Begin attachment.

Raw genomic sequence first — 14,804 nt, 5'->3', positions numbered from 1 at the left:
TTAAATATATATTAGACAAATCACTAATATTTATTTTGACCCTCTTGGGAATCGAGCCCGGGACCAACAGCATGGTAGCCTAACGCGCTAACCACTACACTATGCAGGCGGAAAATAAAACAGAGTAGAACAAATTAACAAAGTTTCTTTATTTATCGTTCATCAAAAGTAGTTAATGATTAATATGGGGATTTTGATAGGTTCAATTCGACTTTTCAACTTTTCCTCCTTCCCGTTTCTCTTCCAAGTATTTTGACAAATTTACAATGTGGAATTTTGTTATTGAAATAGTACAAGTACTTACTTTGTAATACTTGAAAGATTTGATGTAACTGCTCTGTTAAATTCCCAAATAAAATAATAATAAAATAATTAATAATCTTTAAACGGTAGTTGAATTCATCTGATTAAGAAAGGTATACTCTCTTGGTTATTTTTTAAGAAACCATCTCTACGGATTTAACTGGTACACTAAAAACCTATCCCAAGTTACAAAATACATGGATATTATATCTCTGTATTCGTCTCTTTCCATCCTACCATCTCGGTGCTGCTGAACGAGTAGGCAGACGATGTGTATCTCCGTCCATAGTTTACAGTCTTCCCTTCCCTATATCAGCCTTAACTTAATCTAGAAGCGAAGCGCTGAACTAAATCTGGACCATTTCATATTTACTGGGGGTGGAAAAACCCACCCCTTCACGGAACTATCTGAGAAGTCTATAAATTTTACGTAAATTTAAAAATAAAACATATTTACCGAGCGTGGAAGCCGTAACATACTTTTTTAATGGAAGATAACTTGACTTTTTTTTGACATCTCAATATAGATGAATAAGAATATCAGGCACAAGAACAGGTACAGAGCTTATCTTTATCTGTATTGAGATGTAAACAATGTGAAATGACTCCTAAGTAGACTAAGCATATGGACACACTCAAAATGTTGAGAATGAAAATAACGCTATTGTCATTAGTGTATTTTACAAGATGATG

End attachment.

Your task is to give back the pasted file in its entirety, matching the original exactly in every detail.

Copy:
Raw genomic sequence first — 14,804 nt, 5'->3', positions numbered from 1 at the left:
TTAAATATATATTAGACAAATCACTAATATTTATTTTGACCCTCTTGGGAATCGAGCCCGGGACCAACAGCATGGTAGCCTAACGCGCTAACCACTACACTATGCAGGCGGAAAATAAAACAGAGTAGAACAAATTAACAAAGTTTCTTTATTTATCGTTCATCAAAAGTAGTTAATGATTAATATGGGGATTTTGATAGGTTCAATTCGACTTTTCAACTTTTCCTCCTTCCCGTTTCTCTTCCAAGTATTTTGACAAATTTACAATGTGGAATTTTGTTATTGAAATAGTACAAGTACTTACTTTGTAATACTTGAAAGATTTGATGTAACTGCTCTGTTAAATTCCCAAATAAAATAATAATAAAATAATTAATAATCTTTAAACGGTAGTTGAATTCATCTGATTAAGAAAGGTATACTCTCTTGGTTATTTTTTAAGAAACCATCTCTACGGATTTAACTGGTACACTAAAAACCTATCCCAAGTTACAAAATACATGGATATTATATCTCTGTATTCGTCTCTTTCCATCCTACCATCTCGGTGCTGCTGAACGAGTAGGCAGACGATGTGTATCTCCGTCCATAGTTTACAGTCTTCCCTTCCCTATATCAGCCTTAACTTAATCTAGAAGCGAAGCGCTGAACTAAATCTGGACCATTTCATATTTACTGGGGGTGGAAAAACCCACCCCTTCACGGAACTATCTGAGAAGTCTATAAATTTTACGTAAATTTAAAAATAAAACATATTTACCGAGCGTGGAAGCCGTAACATACTTTTTTAATGGAAGATAACTTGACTTTTTTTTGACATCTCAATATAGATGAATAAGAATATCAGGCACAAGAACAGGTACAGAGCTTATCTTTATCTGTATTGAGATGTAAACAATGTGAAATGACTCCTAAGTAGACTAAGCATATGGACACACTCAAAATGTTGAGAATGAAAATAACGCTATTGTCATTAGTGTATTTTACAAGATGATG